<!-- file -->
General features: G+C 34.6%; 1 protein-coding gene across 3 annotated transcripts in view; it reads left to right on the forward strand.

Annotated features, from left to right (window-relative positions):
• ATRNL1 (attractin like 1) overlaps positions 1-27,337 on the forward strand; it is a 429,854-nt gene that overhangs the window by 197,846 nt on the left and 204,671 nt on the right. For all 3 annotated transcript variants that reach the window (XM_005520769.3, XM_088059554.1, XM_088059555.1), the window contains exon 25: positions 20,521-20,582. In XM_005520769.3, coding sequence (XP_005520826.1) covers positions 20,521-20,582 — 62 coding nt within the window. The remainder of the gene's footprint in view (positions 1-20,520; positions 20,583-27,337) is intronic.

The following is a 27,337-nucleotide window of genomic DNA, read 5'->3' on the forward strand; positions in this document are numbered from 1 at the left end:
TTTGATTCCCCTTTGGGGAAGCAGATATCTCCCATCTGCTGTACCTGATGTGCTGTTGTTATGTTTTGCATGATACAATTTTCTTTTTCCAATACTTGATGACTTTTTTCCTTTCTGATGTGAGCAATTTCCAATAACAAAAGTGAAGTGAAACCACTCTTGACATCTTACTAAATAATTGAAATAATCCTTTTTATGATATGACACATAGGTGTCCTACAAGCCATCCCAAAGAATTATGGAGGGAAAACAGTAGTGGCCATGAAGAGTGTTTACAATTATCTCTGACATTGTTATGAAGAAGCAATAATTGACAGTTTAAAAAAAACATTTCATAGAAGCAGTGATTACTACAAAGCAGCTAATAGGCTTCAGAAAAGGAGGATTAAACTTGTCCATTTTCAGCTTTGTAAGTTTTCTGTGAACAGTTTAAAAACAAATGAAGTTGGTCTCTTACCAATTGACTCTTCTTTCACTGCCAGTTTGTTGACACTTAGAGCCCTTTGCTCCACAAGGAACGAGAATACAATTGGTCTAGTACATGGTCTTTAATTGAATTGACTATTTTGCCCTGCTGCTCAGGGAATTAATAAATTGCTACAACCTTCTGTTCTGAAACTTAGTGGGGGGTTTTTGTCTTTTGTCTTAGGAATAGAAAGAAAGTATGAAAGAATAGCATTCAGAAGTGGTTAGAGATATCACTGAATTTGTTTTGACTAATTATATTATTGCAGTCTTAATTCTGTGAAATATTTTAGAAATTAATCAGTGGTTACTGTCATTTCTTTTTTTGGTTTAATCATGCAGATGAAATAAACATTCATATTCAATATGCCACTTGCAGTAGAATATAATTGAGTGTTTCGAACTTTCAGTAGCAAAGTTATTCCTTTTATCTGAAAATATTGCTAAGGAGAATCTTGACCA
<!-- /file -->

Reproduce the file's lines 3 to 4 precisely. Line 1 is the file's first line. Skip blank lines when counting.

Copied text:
• ATRNL1 (attractin like 1) overlaps positions 1-27,337 on the forward strand; it is a 429,854-nt gene that overhangs the window by 197,846 nt on the left and 204,671 nt on the right. For all 3 annotated transcript variants that reach the window (XM_005520769.3, XM_088059554.1, XM_088059555.1), the window contains exon 25: positions 20,521-20,582. In XM_005520769.3, coding sequence (XP_005520826.1) covers positions 20,521-20,582 — 62 coding nt within the window. The remainder of the gene's footprint in view (positions 1-20,520; positions 20,583-27,337) is intronic.

The following is a 27,337-nucleotide window of genomic DNA, read 5'->3' on the forward strand; positions in this document are numbered from 1 at the left end: